Sea Levels and Flooding Risks on the Rise
By Irene Boland Nielson
Third in a five-part series on climate change issues.
Some 23 million Americans live near the coast at an elevation of less than 10 meters above sea level. Here in New York and New Jersey, recent storms like Superstorm Sandy drew attention to exposure to coastal flooding and many people are looking for maps to understand current and future flooding risks.
For current flood risk, FEMA maps are a good source of information. FEMA updates flood maps county by county using updated mapping technology and historic meteorological data. Check the website to view the current FEMA flood map.
Due to climate change, future risk is not the same as current risk. As seas rise and expand more coastal areas will be exposed to flooding and flooding risk will increase.
Climate scientists model the three main drivers of sea level rise. First, higher global temperatures lead to the expansion of the oceans because water expands when warmer. Second, land based ice which melts and adds surface water in quantities great enough to raise the ocean, (remember that floating ice does not add volume to the ocean when it melts). Third, and independent of climate change, continents are either rising or sinking due to geologic processes (rebounding from the last ice age) or human practices such as groundwater extraction or diversion of sediment rich waters in river deltas (think New Orleans). NOAA Sea Level Rise Vieweris a good source of information about sea level rise projections. You can move the slider bar to visualize sea level rise at different levels ranging from 0ft to 6ft and see historic records from tide gauges.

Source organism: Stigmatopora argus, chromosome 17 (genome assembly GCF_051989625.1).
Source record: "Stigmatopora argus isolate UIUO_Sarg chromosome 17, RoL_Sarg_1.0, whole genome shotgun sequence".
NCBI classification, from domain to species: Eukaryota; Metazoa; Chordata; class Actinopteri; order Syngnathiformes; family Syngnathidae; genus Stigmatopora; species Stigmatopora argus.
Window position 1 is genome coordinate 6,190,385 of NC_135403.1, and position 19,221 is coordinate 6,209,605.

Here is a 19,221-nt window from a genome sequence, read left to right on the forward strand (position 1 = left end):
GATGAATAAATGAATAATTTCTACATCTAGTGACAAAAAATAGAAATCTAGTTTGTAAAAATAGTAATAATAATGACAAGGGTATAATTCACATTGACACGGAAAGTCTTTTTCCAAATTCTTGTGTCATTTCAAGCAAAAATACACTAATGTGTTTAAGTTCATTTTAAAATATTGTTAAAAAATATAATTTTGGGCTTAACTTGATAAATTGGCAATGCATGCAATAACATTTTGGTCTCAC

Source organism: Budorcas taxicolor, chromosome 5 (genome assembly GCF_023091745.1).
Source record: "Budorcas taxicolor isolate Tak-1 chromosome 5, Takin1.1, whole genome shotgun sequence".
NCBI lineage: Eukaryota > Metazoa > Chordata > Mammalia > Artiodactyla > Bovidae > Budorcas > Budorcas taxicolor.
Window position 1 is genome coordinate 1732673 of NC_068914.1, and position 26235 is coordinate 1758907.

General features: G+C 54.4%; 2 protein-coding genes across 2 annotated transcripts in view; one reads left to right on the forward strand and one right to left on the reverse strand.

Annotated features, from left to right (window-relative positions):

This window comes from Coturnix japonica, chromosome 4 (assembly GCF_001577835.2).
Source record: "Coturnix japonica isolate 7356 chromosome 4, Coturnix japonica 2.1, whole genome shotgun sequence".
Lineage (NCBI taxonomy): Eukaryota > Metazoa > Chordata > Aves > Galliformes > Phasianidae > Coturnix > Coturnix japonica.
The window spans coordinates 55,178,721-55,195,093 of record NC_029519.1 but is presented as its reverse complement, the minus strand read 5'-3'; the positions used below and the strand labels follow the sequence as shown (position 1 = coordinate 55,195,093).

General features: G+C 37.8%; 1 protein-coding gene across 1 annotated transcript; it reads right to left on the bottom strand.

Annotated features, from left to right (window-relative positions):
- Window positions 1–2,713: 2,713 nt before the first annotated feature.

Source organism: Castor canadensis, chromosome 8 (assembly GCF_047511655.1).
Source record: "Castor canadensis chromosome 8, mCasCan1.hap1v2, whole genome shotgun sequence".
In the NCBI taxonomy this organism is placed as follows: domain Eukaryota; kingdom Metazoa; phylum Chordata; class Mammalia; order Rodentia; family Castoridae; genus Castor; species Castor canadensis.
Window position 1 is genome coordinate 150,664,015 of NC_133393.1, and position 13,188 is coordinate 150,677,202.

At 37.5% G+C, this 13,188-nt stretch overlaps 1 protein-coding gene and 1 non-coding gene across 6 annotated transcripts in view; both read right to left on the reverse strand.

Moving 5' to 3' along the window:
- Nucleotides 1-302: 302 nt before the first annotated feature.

The National Climate Assessment released in June of this year projects sea level rise of 1 to 4 feet by 2100. We don’t know how much greenhouse gases will be released over the next century but we do know from the International Meteorological Organization that last year, global emissions increased at the fastest rate in 30 years.
Sea level rise is just one of many impacts of climate change, but unlike some climate change impacts that may vary in direction of change, sea level rise is only increasing. Projections examine not if but when the higher sea elevations will be reached. This is because the emissions already in the atmosphere will continue to expand the worlds’ oceans for centuries to come. Hopefully now you can dive into public information resources to understand why today’s coastal flooding risk is changing in the future.
Tags: sea level rise, climate change, flood zones, FEMA flood maps, evacuation zones, coastal flooding, flood, flood risk
About the Author: Irene Boland Nielson is the Climate Change Coordinator for the New York City based office of the U.S. EPA. She joined the EPA as a Presidential Management Fellow and has worked on a range of issues, including the Agency’s Strategic Plan, a memorandum of agreement with Department of Defense for a sustainable Guam, and the EPA Climate Adaptation Plan. Currently, she co-chairs the EPA Region 2 Climate Change Workgroup, administers Climate Showcase Community grants and works to promote sustainability in communities.
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